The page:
Customer Service Best Practices

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Effective customer service requires understanding and responding to a customer’s motives and needs. When a need is met, the customer feels positive emotion.  When a need is not met, negative feelings may result.

Reversal Theory is a psychological framework that provides a new customer service best practice model.  The theory proposes that there are eight core motivational states, and that we “reverse” between states depending on the meaning we attach to a situation. If the need is met or the meaning is positive, we feel positive emotions. If the need is not met, or the meaning is negative, we feel negative emotions.

Here is an overview of the eight motivational states in the model:

  • Motivated by achieving goals: A customer in this state is goal focused and is aware of the consequences if a need is not met.  Help this customer by learning the goal and helping the customer achieve it.
  • Motivated by having fun: A customer in this state wants to enjoy the moment. Help this customer experience an activity without fear and hassle. Find the fun in real time!
  • Motivated by conforming: A customer in this state is focused on doing something correctly, following the rules or by fitting in with others. Help this customer by teaching them how to use a new product properly, or highlighting a service or product that aligns with current popular trends.
  • Motivated by rebelling: A customer in this state wants to be different, to break away from the status quo. Help this customer by highlighting the most innovative product, or by letting them do their own thing, even if it is unexpected.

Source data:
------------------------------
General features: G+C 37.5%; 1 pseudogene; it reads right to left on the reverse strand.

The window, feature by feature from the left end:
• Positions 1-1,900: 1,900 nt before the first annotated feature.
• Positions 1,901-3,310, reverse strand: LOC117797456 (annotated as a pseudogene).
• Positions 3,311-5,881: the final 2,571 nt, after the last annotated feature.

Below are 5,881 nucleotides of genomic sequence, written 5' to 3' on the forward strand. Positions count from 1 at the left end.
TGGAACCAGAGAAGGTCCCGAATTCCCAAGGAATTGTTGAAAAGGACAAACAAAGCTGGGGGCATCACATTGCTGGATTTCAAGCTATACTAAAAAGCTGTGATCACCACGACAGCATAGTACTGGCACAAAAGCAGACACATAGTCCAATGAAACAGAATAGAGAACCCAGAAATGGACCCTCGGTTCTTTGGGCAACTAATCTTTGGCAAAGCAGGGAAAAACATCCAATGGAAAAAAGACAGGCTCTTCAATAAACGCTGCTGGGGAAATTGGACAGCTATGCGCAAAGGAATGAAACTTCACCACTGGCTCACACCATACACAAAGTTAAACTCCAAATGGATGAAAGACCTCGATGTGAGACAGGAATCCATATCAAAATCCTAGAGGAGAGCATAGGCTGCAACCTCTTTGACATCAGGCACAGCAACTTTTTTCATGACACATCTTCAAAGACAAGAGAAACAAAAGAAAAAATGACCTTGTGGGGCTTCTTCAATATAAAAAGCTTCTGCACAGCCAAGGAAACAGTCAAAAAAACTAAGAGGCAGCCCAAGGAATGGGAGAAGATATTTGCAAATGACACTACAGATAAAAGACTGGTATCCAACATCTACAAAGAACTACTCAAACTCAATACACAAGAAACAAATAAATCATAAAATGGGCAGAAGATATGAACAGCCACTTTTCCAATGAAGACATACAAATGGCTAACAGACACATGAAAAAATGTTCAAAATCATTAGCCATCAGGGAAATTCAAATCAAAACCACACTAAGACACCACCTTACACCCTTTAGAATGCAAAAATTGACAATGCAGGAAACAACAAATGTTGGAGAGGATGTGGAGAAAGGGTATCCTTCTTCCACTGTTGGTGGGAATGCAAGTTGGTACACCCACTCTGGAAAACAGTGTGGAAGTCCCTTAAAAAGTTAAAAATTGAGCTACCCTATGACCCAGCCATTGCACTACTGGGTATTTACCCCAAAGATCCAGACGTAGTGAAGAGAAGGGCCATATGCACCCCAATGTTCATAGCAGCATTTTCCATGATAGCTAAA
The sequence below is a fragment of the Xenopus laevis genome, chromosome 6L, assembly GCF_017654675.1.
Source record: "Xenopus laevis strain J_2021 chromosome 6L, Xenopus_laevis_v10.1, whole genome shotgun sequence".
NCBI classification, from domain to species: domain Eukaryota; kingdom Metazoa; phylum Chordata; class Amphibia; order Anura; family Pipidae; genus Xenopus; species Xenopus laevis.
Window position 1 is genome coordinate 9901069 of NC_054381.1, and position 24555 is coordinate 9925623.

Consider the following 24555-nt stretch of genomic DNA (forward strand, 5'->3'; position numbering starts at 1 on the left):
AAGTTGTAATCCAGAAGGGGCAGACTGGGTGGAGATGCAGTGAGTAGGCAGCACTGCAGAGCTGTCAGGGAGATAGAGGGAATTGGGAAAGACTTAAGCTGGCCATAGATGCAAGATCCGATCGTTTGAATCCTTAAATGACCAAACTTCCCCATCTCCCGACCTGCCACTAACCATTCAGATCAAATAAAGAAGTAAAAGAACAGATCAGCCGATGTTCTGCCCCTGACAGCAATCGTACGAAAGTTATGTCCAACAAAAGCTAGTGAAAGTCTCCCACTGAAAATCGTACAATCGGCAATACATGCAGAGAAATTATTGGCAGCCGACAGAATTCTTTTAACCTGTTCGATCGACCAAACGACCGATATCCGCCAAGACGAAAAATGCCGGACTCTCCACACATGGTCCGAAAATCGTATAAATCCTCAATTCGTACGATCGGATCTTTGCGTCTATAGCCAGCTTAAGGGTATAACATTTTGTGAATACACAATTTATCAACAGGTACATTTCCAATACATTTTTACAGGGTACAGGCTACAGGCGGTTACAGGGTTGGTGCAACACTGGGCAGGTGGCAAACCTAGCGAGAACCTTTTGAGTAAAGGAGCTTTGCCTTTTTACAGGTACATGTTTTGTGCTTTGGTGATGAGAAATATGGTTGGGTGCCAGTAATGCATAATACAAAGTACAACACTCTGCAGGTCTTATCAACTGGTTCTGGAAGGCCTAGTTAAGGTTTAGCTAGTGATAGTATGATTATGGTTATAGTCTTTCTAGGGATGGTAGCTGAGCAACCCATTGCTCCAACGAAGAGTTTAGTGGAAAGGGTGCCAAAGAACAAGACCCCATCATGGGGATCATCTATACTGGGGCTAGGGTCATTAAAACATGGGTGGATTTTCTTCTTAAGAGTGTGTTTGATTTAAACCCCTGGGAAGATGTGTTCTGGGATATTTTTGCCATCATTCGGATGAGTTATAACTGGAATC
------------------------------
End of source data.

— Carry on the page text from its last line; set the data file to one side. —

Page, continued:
• Motivated by mastery: A customer in this state wants to build knowledge, skill and power — either for themselves or others. Help this customer by highlighting how a service or product will make them — or someone else — stronger and smarter.
  • Motivated by sympathy: A customer in this state wants to care for themselves or for others. Help this customer by showing them how a product or service will make them — or someone else — feel better and more supported.
  • Motivated by their own needs: A customer in this state is focused on their own needs, and not the needs of others. Help this customer by staying focused on what they want, rather than on a gift or service for someone else.
  • Motivated by another’s needs: A customer in this state is focused on someone else. Help this customer by discovering who that “other” is, and helping meet those needs.

Effective customer service involves “reading” the motivational states of others and responding to those needs. Reversal Theory is a powerful structural model for quickly reading the needs of others and offering solutions that match.

 

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